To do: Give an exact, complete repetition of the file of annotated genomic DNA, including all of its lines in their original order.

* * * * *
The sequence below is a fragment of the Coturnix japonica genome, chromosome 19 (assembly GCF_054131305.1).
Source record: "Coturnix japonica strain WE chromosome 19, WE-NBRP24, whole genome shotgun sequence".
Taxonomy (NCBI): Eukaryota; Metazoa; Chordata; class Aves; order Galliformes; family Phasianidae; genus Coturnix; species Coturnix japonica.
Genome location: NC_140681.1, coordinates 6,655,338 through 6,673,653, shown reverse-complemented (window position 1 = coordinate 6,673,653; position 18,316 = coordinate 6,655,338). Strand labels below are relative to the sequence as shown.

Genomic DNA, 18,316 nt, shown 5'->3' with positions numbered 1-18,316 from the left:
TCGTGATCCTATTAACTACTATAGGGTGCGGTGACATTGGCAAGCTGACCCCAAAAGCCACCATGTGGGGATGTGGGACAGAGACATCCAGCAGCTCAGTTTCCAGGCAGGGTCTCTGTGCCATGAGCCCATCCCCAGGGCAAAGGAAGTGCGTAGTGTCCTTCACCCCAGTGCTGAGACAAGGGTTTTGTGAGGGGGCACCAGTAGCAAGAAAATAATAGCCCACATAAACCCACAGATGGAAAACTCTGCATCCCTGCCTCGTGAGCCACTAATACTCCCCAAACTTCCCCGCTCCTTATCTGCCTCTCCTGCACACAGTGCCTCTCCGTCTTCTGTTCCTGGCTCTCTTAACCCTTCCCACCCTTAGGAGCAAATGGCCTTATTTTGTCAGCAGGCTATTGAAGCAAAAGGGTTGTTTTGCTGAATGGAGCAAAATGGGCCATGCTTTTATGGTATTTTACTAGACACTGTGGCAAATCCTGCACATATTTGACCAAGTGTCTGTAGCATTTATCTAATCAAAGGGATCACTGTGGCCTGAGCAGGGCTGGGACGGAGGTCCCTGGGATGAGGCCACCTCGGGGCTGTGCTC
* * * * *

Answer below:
The sequence below is a fragment of the Coturnix japonica genome, chromosome 19 (assembly GCF_054131305.1).
Source record: "Coturnix japonica strain WE chromosome 19, WE-NBRP24, whole genome shotgun sequence".
Taxonomy (NCBI): Eukaryota; Metazoa; Chordata; class Aves; order Galliformes; family Phasianidae; genus Coturnix; species Coturnix japonica.
Genome location: NC_140681.1, coordinates 6,655,338 through 6,673,653, shown reverse-complemented (window position 1 = coordinate 6,673,653; position 18,316 = coordinate 6,655,338). Strand labels below are relative to the sequence as shown.

Genomic DNA, 18,316 nt, shown 5'->3' with positions numbered 1-18,316 from the left:
TCGTGATCCTATTAACTACTATAGGGTGCGGTGACATTGGCAAGCTGACCCCAAAAGCCACCATGTGGGGATGTGGGACAGAGACATCCAGCAGCTCAGTTTCCAGGCAGGGTCTCTGTGCCATGAGCCCATCCCCAGGGCAAAGGAAGTGCGTAGTGTCCTTCACCCCAGTGCTGAGACAAGGGTTTTGTGAGGGGGCACCAGTAGCAAGAAAATAATAGCCCACATAAACCCACAGATGGAAAACTCTGCATCCCTGCCTCGTGAGCCACTAATACTCCCCAAACTTCCCCGCTCCTTATCTGCCTCTCCTGCACACAGTGCCTCTCCGTCTTCTGTTCCTGGCTCTCTTAACCCTTCCCACCCTTAGGAGCAAATGGCCTTATTTTGTCAGCAGGCTATTGAAGCAAAAGGGTTGTTTTGCTGAATGGAGCAAAATGGGCCATGCTTTTATGGTATTTTACTAGACACTGTGGCAAATCCTGCACATATTTGACCAAGTGTCTGTAGCATTTATCTAATCAAAGGGATCACTGTGGCCTGAGCAGGGCTGGGACGGAGGTCCCTGGGATGAGGCCACCTCGGGGCTGTGCTC